There in Pitumarca we do four techniques: amapolas, ley (supplementary warp), palma y ramos (a type of complementary warp weave), and pata de tres (complementary warp of three colors). I weave in order to not forget my ancient traditions, to keep weaving more, and so that I don’t forget my traditions. My dream is to learn more and not forget my textiles and to keep learning.

I learned when my mother taught me when I was six years old and the first textile that I made was tanka churu , after that jilera. [Tanka churu is the design most young weavers learn first. Jilera is a small ribbon used as a skirt tie]. These are the first textiles that I made, afterward I learned everything else. When I learned to weave my mother taught me and I almost couldn’t fit all the designs into my head, she got angry with me but because she got angry then I learned and afterward I learned all that I know.”

Phetra Huayta is an accomplished young weaver with the association Asociación Tejedores Munay Ticlla del Distrito de Pitumarca in the community of Pitumarca, Perú. In Tinkuy 2017 Phetra will teach the Advanced Backstrap Weaving workshop.


Phetra, as far as we know, is the first person who has thought to use the same backstrap loom to work on two weaving projects at once. Here she is taking advantage of her large loom to weave two small chuspa bags at the same time.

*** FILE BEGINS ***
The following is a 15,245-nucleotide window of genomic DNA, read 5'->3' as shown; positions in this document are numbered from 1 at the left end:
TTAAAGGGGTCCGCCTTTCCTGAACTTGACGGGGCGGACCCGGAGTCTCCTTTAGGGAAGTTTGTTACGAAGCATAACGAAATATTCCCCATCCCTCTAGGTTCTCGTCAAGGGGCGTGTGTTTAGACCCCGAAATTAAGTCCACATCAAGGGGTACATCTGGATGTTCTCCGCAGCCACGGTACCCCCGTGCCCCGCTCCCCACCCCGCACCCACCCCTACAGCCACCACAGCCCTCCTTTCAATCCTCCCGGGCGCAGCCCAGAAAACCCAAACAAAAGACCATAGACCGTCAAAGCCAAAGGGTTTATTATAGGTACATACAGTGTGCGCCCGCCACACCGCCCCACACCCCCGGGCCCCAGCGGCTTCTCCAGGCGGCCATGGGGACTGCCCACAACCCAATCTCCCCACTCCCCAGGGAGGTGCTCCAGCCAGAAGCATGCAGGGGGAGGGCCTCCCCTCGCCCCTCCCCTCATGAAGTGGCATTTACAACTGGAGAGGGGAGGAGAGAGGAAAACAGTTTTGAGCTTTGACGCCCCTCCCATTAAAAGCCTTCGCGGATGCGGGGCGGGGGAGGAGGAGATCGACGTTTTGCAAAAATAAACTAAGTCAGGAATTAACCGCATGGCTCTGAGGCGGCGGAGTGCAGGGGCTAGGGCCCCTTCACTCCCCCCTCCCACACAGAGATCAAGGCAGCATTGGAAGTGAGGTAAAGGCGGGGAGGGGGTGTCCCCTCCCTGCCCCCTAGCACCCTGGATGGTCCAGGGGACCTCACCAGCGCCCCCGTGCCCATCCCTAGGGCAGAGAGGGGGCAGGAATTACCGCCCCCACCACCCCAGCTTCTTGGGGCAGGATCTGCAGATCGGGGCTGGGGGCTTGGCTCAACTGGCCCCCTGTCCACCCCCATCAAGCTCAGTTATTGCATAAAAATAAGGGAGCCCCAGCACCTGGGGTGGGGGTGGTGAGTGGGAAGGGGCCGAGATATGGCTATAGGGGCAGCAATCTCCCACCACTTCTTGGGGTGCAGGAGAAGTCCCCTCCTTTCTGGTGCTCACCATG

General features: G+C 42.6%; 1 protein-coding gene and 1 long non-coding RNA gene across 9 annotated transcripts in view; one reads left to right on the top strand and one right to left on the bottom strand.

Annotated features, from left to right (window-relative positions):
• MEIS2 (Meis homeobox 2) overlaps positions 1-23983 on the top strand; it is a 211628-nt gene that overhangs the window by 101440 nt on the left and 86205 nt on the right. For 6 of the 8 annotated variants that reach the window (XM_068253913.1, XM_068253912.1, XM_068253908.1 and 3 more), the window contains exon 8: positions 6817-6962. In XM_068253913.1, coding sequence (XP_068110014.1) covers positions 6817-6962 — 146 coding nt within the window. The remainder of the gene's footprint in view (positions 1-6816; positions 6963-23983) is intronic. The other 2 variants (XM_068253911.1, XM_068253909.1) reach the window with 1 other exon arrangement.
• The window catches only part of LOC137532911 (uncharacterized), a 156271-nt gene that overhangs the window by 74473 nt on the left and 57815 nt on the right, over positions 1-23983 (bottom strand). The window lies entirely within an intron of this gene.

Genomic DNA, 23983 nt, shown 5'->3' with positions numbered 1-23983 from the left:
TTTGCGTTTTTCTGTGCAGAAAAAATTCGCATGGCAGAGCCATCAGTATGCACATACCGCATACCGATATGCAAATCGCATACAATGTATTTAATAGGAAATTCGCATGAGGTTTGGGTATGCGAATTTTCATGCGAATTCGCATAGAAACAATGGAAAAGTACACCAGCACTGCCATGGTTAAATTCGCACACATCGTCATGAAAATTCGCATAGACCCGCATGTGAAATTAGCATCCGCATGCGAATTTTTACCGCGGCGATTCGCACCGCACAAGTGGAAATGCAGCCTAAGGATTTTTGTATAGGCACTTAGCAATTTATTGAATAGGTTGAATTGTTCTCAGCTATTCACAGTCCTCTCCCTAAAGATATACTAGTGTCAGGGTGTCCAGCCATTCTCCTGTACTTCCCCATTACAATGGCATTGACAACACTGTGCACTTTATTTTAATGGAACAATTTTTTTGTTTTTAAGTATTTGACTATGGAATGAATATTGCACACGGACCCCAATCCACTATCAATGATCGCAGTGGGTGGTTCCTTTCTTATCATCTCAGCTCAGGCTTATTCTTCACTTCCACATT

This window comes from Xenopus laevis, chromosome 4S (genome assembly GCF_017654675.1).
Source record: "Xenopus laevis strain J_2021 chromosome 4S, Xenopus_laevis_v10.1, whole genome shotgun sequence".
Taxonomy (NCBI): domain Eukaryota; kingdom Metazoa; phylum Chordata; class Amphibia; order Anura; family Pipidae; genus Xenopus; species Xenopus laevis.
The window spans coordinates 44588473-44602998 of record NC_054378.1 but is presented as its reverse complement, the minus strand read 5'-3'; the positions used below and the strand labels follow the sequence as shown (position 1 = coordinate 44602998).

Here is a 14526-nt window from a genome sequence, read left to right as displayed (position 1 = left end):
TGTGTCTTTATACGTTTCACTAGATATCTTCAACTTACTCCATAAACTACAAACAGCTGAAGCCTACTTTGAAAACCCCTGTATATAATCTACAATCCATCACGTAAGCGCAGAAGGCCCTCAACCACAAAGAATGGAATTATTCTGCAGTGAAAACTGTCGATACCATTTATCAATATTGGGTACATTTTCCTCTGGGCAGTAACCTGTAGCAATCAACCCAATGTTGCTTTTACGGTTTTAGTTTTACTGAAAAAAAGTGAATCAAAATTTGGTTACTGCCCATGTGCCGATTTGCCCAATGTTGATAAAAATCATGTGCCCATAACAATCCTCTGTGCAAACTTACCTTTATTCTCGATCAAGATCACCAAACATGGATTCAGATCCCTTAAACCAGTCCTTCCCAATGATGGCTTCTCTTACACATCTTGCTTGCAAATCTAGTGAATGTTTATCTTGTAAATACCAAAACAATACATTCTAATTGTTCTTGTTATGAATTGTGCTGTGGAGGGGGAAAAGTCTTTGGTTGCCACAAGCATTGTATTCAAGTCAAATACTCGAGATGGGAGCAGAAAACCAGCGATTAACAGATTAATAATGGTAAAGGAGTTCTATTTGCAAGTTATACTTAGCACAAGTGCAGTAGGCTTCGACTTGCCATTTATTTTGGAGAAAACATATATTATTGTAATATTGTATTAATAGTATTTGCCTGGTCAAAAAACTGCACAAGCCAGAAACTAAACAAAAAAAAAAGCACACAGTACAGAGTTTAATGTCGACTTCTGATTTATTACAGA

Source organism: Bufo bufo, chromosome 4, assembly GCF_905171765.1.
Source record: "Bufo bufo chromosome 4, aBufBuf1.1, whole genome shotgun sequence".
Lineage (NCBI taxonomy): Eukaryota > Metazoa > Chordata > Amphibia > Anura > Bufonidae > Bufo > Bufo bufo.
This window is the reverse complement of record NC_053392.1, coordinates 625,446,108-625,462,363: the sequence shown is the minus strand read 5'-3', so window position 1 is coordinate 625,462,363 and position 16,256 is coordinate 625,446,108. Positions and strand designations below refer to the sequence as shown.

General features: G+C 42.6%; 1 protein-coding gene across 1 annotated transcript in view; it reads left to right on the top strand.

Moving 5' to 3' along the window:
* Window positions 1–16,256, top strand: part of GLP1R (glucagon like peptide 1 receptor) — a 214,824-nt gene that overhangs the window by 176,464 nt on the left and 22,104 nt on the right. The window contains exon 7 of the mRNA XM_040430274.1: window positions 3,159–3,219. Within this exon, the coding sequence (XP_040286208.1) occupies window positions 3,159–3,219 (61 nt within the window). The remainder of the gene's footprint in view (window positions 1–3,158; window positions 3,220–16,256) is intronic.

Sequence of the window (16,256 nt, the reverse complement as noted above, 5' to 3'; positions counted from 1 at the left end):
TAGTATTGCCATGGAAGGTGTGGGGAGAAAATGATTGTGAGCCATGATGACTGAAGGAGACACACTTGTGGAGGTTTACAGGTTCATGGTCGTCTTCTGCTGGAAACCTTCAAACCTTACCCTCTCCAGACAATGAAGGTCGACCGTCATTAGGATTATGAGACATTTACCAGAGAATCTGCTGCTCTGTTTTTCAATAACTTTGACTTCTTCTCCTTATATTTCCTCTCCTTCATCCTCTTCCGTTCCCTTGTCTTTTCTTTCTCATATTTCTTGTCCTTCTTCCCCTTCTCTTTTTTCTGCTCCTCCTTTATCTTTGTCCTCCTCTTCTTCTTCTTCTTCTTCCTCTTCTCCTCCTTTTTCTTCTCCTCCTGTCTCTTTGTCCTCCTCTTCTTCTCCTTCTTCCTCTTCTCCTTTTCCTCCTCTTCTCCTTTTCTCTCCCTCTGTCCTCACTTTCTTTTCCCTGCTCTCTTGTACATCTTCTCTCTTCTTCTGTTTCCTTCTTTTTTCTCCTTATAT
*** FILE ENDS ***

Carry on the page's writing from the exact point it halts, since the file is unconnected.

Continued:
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“Sharing with my colleagues and my children, to transcend generations with my art, [this is my dream]. I have always liked to share my textiles and what I know.[In Tinkuy] I´ll share the traditional textiles I make and show my work.

[We] always learn from generation to generation, my father and mother always knew how to weave and I’ve known since I was 12 years old. My children are already weaving as well because I am teaching them.

Before I didn’t know how to do fine weaving on the backstrap loom, I always wove thick pallay [designs] with yarn. Before I made thick blankets, not like I am weaving now, and [before] it was easier to lift the threads because they were thick. It was hard to learn to weave with finer thread, but practicing little by little I was able to learn.”

Pedro Chicche Gutiérrez is a weaver and knitter with the association Centro de Tejedores Inka Pallay de Chahuaytire in the community of Chahuaytire, Perú. This will be the third Tinkuy that Cirilo participates in as a representative of his community and as a representative of the Centro de Textiles Tradicionales del Cusco.


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“…I didn’t dream of being a weaver, I didn’t have that experience [as a child], but after seeing what elders wove I said ‘I’d like to weave.’ The first days or the first months I faced a lot of obstacles to learning, seeing it I thought it was going to be kind of easy, but when you pick up the loom itself it’s hard, and following what you go along learning that is when you really learn.

I like to weave so that our customs and traditions aren’t lost, our clothing more than anything, the clothing that we use and that of our ancestors. We always dream to have our textiles and that the value of textiles not be lost.

My dream is to teach my children to follow in my footsteps to continue weaving, so that it is not lost, so that it doesn’t just end with me, but also that my children pass it on to other generations.”